At This AFB, Cancer Diagnoses Abound. Now, a New Find

Air Force finds unsafe carcinogen levels at Montana's Malmstrom nuclear missiles base
By Newser Editors and Wire Services
Posted Aug 8, 2023 8:49 AM CDT
Air Force Finds Unsafe Carcinogen Levels at Nuke Base
In this image, Air Force personnel work on an intercontinental ballistic missile during a test on Sept. 22, 2020, at a launch facility near Malmstrom Air Force Base in Great Falls, Montana.   (Senior Airman Daniel Brosam/US Air Force via AP, File)

The Air Force has detected unsafe levels of a likely carcinogen at underground launch control centers at a Montana nuclear missile base where a striking number of men and women have reported cancer diagnoses. A new cleanup effort has now been ordered, reports the AP. The discovery "is the first from an extensive sampling of active US intercontinental ballistic missile bases to address specific cancer concerns raised by missile community members," Air Force Global Strike Command said in a release Monday. In those samples, two launch facilities at Malmstrom Air Force Base in Montana showed PCB levels higher than the thresholds recommended by the Environmental Protection Agency. PCBs are oily or waxy substances that have been identified as a likely carcinogen by the EPA.

In response, Gen. Thomas Bussiere, commander of Air Force Global Strike Command, has directed "immediate measures to begin the cleanup process for the affected facilities and mitigate exposure by our airmen and [Space Force] Guardians to potentially hazardous conditions." After a military briefing was obtained by the AP in January showing that at least nine current or former missileers at Malmstrom were diagnosed with non-Hodgkin lymphoma, a rare blood cancer, the Air Force School of Aerospace Medicine launched a study to look at cancers among the entire missile community, checking for the possibility of clusters of the disease. And there could be hundreds more cancers of all types, based on new data from a grassroots group of former missile launch officers and their surviving family members.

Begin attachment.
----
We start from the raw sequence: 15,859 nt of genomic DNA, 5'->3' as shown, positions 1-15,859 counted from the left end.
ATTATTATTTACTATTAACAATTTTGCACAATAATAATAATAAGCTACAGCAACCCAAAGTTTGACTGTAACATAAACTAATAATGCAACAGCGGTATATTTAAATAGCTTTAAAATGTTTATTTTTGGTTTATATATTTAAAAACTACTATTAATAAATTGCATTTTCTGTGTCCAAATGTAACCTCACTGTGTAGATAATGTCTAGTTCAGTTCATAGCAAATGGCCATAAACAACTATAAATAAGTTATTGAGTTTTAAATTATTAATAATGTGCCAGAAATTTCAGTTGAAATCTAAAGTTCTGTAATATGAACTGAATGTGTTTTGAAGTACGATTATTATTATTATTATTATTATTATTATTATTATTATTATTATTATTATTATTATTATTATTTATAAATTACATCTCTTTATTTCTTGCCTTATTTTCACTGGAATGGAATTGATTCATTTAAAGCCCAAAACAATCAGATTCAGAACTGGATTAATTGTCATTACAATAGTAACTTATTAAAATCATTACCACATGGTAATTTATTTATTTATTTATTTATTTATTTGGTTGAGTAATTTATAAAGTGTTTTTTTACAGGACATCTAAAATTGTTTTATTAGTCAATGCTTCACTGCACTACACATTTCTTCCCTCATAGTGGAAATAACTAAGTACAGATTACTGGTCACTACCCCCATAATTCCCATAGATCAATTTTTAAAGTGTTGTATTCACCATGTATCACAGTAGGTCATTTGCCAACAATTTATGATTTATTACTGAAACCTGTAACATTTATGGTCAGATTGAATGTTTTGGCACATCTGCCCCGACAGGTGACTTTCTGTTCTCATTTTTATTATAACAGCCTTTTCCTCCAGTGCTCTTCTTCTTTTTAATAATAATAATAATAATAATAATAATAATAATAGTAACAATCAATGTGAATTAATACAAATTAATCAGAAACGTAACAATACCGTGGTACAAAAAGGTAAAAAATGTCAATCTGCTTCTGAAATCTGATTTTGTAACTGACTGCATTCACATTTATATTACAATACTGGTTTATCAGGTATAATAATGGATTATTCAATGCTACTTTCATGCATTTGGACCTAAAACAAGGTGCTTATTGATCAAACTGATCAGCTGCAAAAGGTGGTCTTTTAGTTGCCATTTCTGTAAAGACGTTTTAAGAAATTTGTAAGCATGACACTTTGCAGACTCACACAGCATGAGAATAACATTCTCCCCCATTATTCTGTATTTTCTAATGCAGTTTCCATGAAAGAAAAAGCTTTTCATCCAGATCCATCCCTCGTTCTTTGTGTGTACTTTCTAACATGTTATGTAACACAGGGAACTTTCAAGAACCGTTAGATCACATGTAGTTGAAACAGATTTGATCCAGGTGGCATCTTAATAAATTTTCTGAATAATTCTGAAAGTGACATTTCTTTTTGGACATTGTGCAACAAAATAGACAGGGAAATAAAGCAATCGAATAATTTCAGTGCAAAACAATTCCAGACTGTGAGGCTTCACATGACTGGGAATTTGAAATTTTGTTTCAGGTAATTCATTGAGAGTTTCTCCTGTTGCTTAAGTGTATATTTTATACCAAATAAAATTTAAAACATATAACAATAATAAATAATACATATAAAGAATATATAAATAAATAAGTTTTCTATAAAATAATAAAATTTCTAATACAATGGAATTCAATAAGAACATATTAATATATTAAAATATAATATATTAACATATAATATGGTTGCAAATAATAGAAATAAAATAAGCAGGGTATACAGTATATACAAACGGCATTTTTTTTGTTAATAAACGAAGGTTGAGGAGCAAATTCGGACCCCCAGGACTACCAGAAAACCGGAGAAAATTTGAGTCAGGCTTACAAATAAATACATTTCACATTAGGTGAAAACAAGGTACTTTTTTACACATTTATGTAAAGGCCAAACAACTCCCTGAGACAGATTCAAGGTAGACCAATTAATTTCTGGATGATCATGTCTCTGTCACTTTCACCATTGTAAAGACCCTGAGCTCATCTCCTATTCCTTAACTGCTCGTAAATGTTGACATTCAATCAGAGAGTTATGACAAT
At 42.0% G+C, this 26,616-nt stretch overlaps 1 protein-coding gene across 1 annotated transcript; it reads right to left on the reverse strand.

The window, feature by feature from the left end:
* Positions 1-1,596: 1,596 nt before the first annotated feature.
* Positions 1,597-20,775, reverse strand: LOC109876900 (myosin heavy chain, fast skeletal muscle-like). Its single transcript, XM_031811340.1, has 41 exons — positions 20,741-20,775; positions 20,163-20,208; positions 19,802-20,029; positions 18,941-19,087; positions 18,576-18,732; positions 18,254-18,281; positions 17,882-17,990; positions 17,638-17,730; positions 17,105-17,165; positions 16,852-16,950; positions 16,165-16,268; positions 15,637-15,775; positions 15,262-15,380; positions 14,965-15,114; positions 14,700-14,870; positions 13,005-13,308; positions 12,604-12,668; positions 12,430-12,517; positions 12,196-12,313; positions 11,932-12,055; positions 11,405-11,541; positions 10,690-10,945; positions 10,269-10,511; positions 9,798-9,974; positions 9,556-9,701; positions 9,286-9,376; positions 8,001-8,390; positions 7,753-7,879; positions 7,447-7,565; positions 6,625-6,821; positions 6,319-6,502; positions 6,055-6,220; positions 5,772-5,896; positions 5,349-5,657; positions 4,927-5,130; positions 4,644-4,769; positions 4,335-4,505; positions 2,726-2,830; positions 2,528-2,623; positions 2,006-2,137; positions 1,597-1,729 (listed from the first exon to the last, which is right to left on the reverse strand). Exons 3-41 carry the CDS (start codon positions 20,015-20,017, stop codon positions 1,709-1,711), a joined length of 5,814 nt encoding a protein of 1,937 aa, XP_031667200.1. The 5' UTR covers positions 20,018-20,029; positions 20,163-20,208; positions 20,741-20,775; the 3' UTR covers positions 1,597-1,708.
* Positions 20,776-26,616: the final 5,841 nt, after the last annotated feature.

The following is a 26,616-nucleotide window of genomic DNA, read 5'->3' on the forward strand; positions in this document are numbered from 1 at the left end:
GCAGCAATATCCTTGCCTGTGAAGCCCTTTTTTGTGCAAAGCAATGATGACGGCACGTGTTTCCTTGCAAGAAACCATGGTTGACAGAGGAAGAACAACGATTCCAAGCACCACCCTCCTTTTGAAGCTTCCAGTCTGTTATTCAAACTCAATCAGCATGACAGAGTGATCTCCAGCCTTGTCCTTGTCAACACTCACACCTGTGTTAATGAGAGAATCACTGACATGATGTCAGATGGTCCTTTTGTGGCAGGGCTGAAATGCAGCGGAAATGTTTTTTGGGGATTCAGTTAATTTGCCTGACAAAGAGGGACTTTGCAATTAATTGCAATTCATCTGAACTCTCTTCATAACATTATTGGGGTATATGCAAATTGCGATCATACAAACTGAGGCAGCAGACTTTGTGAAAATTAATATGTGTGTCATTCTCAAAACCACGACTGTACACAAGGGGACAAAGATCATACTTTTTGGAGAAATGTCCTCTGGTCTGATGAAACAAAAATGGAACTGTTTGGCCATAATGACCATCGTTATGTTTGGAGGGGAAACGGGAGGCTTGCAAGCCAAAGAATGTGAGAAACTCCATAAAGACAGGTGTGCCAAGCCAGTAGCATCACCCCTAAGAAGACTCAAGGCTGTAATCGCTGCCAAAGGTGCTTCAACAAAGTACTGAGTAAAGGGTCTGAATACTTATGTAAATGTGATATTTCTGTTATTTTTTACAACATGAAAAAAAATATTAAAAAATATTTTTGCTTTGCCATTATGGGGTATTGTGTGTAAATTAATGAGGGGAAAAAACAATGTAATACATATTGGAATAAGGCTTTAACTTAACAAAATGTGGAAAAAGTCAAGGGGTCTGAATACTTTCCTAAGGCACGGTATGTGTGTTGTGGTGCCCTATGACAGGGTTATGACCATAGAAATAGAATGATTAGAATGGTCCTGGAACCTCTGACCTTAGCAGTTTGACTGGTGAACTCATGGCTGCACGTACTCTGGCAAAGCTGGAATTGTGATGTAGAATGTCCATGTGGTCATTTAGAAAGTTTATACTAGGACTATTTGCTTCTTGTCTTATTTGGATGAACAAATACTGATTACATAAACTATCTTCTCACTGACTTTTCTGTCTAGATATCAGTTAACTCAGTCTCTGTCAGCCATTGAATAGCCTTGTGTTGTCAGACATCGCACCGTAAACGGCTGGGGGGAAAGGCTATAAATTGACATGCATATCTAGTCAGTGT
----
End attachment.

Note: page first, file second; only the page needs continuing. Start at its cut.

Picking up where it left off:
According to the Torchlight Initiative, at least 268 troops who served at nuclear missile sites, or their surviving family members, have self-reported being diagnosed with cancer, blood diseases, or other illnesses over the past several decades. At least 217 of those reported cases are cancers, at least 33 of them non-Hodgkin lymphoma. What's notable about those reported numbers is that the missileer community is very small. Only a few hundred airmen serve as missileers at each of the country's three silo-launched Minuteman III ICBM bases any given year. There've been only about 21,000 missileers in total since the Minuteman operations began in the early 1960s, per the Torchlight Initiative. For some context, in the US general population, there are about 403 new cancer cases reported per 100,000 people each year, per the CDC.

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Minutemen III silo fields are based at Malmstrom, FE Warren Air Force Base in Wyoming, and Minot Air Force Base in North Dakota. Missileers are military officers who serve in underground launch control centers, with two missileers spending sometimes days at a time on watch in underground bunkers, ready to turn the key and fire Minuteman III ICBMs if ordered to do so by the president. The Minuteman III silos and underground control centers were built more than 60 years ago, and much of the electronics and infrastructure is decades old. Missileers have repeatedly raised concerns about ventilation, water quality, and potential toxins they can't avoid as they're underground. The Air Force discovery of PCBs occurred as part of site visits by its bioenvironmental team from June 22 to June 29 in the Air Force's ongoing larger probe into the number of cancers reported among the missile community.

(More Air Force stories.)

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